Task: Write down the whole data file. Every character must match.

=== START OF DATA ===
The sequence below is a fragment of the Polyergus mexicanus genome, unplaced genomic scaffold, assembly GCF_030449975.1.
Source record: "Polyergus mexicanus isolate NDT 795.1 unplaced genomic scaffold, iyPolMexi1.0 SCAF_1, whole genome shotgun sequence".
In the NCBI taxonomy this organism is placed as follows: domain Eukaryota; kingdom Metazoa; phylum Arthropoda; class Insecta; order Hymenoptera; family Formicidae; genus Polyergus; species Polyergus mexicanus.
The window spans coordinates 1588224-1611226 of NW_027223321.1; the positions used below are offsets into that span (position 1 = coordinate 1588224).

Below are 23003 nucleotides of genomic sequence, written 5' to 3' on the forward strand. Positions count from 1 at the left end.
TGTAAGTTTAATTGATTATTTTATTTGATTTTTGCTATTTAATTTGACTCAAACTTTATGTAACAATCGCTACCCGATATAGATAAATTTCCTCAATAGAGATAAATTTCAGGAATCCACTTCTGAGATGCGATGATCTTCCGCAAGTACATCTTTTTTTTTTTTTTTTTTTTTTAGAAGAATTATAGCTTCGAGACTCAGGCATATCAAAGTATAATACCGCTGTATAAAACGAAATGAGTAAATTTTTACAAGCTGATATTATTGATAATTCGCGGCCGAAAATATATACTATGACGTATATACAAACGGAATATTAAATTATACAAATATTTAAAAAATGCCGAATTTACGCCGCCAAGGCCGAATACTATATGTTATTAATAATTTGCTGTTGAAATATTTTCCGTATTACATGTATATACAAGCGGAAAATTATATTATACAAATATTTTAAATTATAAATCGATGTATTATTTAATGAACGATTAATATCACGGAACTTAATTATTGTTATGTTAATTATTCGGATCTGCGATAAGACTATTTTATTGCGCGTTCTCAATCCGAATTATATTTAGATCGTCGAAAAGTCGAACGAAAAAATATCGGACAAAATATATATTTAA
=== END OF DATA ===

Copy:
The sequence below is a fragment of the Polyergus mexicanus genome, unplaced genomic scaffold, assembly GCF_030449975.1.
Source record: "Polyergus mexicanus isolate NDT 795.1 unplaced genomic scaffold, iyPolMexi1.0 SCAF_1, whole genome shotgun sequence".
In the NCBI taxonomy this organism is placed as follows: domain Eukaryota; kingdom Metazoa; phylum Arthropoda; class Insecta; order Hymenoptera; family Formicidae; genus Polyergus; species Polyergus mexicanus.
The window spans coordinates 1588224-1611226 of NW_027223321.1; the positions used below are offsets into that span (position 1 = coordinate 1588224).

Below are 23003 nucleotides of genomic sequence, written 5' to 3' on the forward strand. Positions count from 1 at the left end.
TGTAAGTTTAATTGATTATTTTATTTGATTTTTGCTATTTAATTTGACTCAAACTTTATGTAACAATCGCTACCCGATATAGATAAATTTCCTCAATAGAGATAAATTTCAGGAATCCACTTCTGAGATGCGATGATCTTCCGCAAGTACATCTTTTTTTTTTTTTTTTTTTTTTAGAAGAATTATAGCTTCGAGACTCAGGCATATCAAAGTATAATACCGCTGTATAAAACGAAATGAGTAAATTTTTACAAGCTGATATTATTGATAATTCGCGGCCGAAAATATATACTATGACGTATATACAAACGGAATATTAAATTATACAAATATTTAAAAAATGCCGAATTTACGCCGCCAAGGCCGAATACTATATGTTATTAATAATTTGCTGTTGAAATATTTTCCGTATTACATGTATATACAAGCGGAAAATTATATTATACAAATATTTTAAATTATAAATCGATGTATTATTTAATGAACGATTAATATCACGGAACTTAATTATTGTTATGTTAATTATTCGGATCTGCGATAAGACTATTTTATTGCGCGTTCTCAATCCGAATTATATTTAGATCGTCGAAAAGTCGAACGAAAAAATATCGGACAAAATATATATTTAA